The tax arrangements of a Labour council leader have been called into question after it emerged tens of thousands of pounds of public funds had been paid into his personal consultancy.
Mehboob Khan, leader of Kirklees Council, is a 40 per cent higher-rate tax payer through lucrative allowances received from a variety of public sector roles.
But he has also received more than £48,000 from the Audit Commission which was paid into his Excol Consultancy.
Coun Khan did not respond when asked for specific details on how much tax had been paid on those earnings but in a statement said corporation tax had been paid on Excol’s profits.
Corporation tax on profits would have been paid at 21 per cent. It is not known if any income tax or national insurance was paid.
Questions surrounding Coun Khan’s tax affairs have emerged as the general issue of tax avoidance continues to rise up the political agenda, with Chancellor George Osborne this week promising to increase the number of tax inspectors.
The Taxpayers’ Alliance last night called on Coun Khan, who already receives more than £50,000 in annual allowances largely linked to his senior councillor role, to reveal details of his tax payments.
A spokesman said: “Coun Khan needs to be open and transparent about both his work and pay from the Audit Commission which has been funded by taxpayers.
“Any suggestion that he has avoided paying tax on payments for work in the public sector will go down very poorly with hard-pressed families who don’t have the option to exploit Britain’s complex and cumbersome tax code.”
Tax avoidance is not illegal but there have been increasing concerns about “off-payroll” arrangements with contractors, particularly in the public sector, which provide no assurance the correct level of tax is subsequently paid.
Paying consultants off payroll is legitimate but the method provides scope for legal tax avoidance and for other more creative accountancy measures capable of clouding levels of tax due.
Excol’s filed records provide no tax details as its small company status means it is only has to provide abbreviated annual accounts.
The episode carries echoes of former London mayor Ken Livingstone, who became embroiled in controversy over his tax payments during this year’s mayoral election when it emerged he had channelled earnings through a similar personal service company.
Coun Khan received £48,555.67 from the Audit Commission for a variety of consultancy roles between 2006 and 2010. The work largely involved taking part in performance assessments of councils.
A spreadsheet of payments to Excol provided by the Audit Commission showed the joint-highest individual payment was £5,900, made in January 2009 for Coun Khan’s assistance in an assessment of Wakefield Council.
Some payments were identified as expenses but £42,400 was solely payment for consultancy work.
Although Coun Khan did not respond when asked for full details of Excol’s tax payments, he did provide some information on the company’s tax in 2009/10 and 2010/11. He said Excol made profits of £5,843 and £4,020 respectively, on which corporation tax was paid at 21 per cent.
In both years, Coun Khan’s allowances for serving as Kirklees Council leader, as a senior member of West Yorkshire Fire Authority and as non-executive director of Kirklees Primary Care Trust totalled in excess of £50,000, comfortably taking him into the 40 per cent income tax bracket.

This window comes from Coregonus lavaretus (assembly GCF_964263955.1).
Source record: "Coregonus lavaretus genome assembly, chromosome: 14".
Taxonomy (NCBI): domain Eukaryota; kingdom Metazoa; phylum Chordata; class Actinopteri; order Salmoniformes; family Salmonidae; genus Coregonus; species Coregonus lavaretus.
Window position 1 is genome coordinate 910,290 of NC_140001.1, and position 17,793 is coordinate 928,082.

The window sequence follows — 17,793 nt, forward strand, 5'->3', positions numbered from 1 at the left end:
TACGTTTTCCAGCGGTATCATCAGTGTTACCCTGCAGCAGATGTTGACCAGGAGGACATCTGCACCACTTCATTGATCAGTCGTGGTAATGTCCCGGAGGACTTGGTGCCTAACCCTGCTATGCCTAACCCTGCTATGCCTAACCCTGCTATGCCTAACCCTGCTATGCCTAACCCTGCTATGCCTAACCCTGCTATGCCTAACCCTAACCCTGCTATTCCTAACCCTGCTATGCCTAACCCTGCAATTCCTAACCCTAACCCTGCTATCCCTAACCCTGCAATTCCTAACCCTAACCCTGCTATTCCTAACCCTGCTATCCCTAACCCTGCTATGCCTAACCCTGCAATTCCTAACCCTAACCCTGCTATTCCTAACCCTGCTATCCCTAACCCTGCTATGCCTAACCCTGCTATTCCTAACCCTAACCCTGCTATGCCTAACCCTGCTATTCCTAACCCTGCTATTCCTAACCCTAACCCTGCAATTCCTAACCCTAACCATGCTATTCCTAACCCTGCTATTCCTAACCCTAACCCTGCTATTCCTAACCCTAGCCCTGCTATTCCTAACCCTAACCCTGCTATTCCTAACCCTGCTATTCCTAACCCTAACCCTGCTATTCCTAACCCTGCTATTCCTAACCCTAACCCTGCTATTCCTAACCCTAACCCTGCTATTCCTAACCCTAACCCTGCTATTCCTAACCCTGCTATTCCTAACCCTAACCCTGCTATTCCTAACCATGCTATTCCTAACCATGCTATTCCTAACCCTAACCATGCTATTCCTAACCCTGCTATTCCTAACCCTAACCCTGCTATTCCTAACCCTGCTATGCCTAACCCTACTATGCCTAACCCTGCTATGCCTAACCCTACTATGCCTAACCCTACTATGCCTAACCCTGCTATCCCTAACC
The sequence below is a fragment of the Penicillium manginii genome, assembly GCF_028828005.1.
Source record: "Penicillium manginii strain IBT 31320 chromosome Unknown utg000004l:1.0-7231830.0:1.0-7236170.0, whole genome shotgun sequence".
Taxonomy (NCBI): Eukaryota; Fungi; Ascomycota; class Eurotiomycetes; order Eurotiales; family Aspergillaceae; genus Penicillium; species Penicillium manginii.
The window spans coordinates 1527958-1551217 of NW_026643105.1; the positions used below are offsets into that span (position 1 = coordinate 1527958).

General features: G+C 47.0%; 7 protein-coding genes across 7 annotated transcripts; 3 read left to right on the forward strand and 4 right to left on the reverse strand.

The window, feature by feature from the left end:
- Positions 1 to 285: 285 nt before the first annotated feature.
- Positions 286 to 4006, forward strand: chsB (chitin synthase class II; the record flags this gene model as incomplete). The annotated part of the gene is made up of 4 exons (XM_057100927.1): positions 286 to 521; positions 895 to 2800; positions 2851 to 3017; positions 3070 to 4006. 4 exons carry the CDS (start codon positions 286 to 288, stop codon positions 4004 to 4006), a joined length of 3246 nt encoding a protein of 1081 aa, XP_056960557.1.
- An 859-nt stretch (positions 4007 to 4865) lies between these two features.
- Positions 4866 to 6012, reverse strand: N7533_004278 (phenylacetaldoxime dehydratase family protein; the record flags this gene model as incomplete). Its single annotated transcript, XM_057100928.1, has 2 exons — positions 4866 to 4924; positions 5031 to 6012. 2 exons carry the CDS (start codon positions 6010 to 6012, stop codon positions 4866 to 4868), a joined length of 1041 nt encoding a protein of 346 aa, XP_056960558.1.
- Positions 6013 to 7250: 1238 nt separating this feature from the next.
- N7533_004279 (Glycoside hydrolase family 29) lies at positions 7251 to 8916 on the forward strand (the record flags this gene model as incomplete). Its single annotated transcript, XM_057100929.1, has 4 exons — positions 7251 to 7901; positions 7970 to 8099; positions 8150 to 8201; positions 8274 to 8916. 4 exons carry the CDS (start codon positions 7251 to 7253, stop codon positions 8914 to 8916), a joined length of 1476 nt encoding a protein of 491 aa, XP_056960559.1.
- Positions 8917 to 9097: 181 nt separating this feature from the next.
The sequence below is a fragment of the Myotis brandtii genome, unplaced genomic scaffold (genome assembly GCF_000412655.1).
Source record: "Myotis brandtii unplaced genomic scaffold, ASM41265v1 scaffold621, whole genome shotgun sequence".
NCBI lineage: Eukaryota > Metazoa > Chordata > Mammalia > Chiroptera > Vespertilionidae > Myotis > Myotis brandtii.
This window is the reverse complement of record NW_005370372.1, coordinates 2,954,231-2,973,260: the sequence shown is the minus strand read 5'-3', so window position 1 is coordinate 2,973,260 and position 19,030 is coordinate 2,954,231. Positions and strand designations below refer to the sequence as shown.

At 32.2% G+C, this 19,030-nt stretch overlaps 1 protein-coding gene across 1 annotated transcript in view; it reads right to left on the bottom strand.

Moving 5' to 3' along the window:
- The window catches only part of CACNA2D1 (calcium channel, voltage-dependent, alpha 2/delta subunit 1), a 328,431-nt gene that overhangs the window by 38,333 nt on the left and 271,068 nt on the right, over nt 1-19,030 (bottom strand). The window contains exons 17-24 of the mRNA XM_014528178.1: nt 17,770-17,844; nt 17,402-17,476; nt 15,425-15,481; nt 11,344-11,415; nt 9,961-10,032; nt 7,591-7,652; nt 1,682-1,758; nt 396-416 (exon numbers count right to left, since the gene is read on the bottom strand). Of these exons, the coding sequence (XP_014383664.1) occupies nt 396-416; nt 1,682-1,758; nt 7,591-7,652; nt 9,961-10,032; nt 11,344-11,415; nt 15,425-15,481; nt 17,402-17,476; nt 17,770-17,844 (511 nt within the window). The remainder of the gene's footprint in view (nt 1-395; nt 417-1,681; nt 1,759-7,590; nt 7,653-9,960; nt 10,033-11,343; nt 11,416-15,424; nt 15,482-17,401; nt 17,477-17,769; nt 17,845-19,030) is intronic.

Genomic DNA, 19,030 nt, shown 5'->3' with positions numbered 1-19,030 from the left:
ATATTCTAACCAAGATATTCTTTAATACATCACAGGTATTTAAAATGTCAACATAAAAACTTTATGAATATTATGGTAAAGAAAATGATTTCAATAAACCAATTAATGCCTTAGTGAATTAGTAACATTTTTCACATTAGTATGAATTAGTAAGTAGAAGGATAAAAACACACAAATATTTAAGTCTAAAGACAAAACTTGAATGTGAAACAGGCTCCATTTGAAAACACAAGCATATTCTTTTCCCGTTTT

It is unclear where Excol’s incomeand subsequent profits came from in 2009/10 and 2010/11. In those financial years, payments from the Audit Commission had fallen markedly to just over £800 and just over £3,000 respectively. Coun Khan said this was a reflection of his becoming council leader and being unable to devote as much time to his consultancy work.
He did not respond when asked where any other monies received by Excol came from but insisted all his outside interests had been fully registered.
In 2008/09, Excol received £16,595 from the Audit Commission.
Although Coun Khan had not become council leader by then, allowances from his public positions were still about £40,000 and high enough to qualify for higher-rate income tax.
No information has been made available by Coun Khan on Excol’s profits in 2008/09.
The Audit Commission, which is in the process of being wound-up by the Government, said it could not provide a rationale for the level of payment because no staff remained who had worked on the council assessment scheme.
In a statement, Coun Khan said: “Since the recession and austerity measures, there is a bigger focus on increasing the tax take to ensure that vital services are protected.
“I must stress, the purpose of the company was because tax could not have been deducted at source. I am not alone, millions of people have companies for running their private businesses.
“Full corporation tax has been made. Last year the difference in tax paid through Excol and being deducted at source was only £20.
The amount of tax saved was easily outweighed by my personal charitable giving of £4,000.
“All allowances from the council, Primary Care Trust and West Yorkshire Fire Authority were tax-deducted at source and not paid into Excol.
“The income from private work was received as gross and the profit was taxed after deductions for costs and overheads.
“This is based on advice I took from, among others, the local tax office.
“No payment received by Excol, either from the period before I was full time council leader or since, has represented any kinds of conflict of interests.
“Any interests I have are reflected in the members’ register of interests held by the council.”